How much does writing coaching cost? That is an excellent question and one I hear often. Before I answer that, let me tell you a story about someone who approached me recently. Let’s call him Dr. Sal.
Dr. Sal approached me in multiple places the same day to say he wants writing coaching from me, he heard me on a podcast, and he lives in India. That’s about halfway around the world from me. Isn’t the reach of podcasts amazing?
Dr. Sal seemed very motivated to get started. He was also convinced that I’m the one to help him. Both of those are great. It’s helpful if someone already knows enough about a provider to know that they want to work with that provider. He said he wanted writing coaching from me, so I responded with some information. I included a link to the page where he could sign up for my group-coaching program. That program is one-fourth of the price of my one-on-one coaching—much more affordable—and more popular. Most new writers can’t afford one-on-one coaching.
He said no, he only wants my one-on-one coaching.
How much does writing coaching cost?
After insisting that only solo coaching and that only I would do, he asked the logical question: What is the cost, and where can he register?
So I told him. I gave him two coaching package options along with what he needed to register.
The packages were $400 a month for weekly coaching and $1,000 for a month of daily help. A client could continue at the end of that month if they want to, but there’s no ongoing commitment, no six-month contract, nothing like that. Everything about it is perfectly reasonable, but he disappeared upon hearing the price—and so do about 90% of the people who ask me for one-on-one coaching.
After I sent that email, POOF, no more Dr. Sal. First, though, he asked me to recommend a free coach to him. Just like the people in the following video, he would be offended if someone asked him for free medical treatment or any other kind of work. Why does he think it’s acceptable to ask for free writing assistance? It is unacceptable to ask a coach or editor to work for free, but it happens every day.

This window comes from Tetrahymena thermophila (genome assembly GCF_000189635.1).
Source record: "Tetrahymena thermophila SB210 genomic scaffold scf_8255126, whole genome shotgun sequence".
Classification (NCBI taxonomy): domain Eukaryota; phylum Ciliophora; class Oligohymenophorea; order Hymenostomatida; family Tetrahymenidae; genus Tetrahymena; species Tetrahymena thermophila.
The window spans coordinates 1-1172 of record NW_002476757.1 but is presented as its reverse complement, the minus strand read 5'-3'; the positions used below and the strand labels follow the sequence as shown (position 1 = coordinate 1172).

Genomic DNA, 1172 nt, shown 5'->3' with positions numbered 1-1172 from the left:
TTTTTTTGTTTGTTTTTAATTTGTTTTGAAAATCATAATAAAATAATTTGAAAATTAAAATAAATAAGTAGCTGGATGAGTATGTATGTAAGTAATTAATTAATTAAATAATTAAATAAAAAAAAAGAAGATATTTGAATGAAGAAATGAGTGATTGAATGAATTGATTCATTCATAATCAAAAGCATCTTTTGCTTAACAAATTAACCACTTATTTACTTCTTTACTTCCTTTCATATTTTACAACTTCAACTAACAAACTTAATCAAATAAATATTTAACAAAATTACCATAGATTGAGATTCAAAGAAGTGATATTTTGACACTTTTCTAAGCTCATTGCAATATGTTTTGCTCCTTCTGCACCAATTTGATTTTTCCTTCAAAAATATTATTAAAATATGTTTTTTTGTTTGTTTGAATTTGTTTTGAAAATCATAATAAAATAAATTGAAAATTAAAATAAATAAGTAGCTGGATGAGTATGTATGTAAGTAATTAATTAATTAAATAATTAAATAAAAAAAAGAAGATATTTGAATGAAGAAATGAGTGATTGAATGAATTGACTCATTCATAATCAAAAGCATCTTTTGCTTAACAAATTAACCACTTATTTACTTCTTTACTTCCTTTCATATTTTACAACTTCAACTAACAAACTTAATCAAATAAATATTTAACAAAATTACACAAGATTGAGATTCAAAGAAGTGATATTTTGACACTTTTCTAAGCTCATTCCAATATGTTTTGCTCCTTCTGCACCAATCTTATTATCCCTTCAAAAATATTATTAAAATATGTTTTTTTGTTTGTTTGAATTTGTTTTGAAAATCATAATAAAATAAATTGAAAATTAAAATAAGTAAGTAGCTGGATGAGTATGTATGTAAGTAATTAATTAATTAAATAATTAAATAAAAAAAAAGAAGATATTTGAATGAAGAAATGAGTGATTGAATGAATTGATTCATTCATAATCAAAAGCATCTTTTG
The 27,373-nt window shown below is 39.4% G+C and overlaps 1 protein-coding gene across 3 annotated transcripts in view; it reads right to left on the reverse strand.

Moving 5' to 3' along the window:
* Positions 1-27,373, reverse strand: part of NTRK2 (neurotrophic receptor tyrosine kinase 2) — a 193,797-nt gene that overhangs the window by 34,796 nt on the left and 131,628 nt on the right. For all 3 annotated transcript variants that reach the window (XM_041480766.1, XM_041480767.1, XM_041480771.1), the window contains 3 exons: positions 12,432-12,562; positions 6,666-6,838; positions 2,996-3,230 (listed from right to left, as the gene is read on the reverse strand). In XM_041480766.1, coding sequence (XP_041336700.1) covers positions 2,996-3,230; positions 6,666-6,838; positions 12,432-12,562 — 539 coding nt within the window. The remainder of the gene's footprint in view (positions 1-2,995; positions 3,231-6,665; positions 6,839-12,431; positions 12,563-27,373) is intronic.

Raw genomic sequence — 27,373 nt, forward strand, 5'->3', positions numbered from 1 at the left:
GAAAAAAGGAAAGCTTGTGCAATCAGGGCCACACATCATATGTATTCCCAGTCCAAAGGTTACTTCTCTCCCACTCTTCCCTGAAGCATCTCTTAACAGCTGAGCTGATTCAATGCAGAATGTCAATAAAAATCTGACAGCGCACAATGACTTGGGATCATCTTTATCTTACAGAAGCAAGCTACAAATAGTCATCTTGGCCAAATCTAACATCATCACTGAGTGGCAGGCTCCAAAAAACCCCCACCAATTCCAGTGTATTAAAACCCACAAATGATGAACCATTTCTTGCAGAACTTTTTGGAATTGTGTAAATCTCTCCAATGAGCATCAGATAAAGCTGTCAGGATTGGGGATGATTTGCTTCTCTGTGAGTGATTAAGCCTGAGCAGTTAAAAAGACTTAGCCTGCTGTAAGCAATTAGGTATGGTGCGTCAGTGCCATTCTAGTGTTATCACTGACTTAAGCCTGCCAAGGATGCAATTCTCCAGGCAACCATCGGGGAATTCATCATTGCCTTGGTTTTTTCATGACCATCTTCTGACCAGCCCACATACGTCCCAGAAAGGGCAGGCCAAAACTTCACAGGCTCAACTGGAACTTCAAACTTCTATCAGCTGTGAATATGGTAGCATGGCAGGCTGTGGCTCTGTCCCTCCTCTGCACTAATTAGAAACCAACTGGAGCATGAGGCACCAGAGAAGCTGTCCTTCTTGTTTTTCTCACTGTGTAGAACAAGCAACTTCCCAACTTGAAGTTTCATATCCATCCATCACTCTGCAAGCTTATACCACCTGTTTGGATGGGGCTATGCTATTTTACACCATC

People get sticker shock.
Why is it that so many people get sticker shock when they get the answer to “How much does writing coaching cost?” This applies to any service, really. Why do so many people expect professionals to accept being paid less than 10% of what they should be paid?
In this case, the difference between the national economies in the US and India may be a significant factor, which is why I offered him the extremely affordable option of $10/mo. But Americans constantly get sticker shock when it comes to the price of writing coaching. I think it’s because those people seeking services have an hourly pay mindset and a poverty-based mindset. They don’t value their own time or contributions to society, so of course they won’t value other people’s time or contributions, either. They also look at things as costs/spending rather than as investments.
Good people pay for things they want.
Kind and reasonable people would never expect someone to work for such a low amount that they cannot survive. If people were to do the math and calculate how much a service provider is actually making, they would realize that they are actually demanding that. I don’t think they want their service providers to starve, though. The problem is that they don’t consider factors like the overhead that must be paid for, or the nonbillable time that goes into every business. All of those things are and must be part of a provider’s pricing. To my knowledge, no one has been able to magically turn one dollar into ten yet.
How much does writing coaching cost? Plan to invest a minimum of $100 per hour, and for most coaches, $500 per hour. Group coaching programs like this one are much more affordable and have some added benefits such as a greater number of perspectives and ideas. When someone offers you an option that is just ten dollars per month, they are making it as affordable as possible.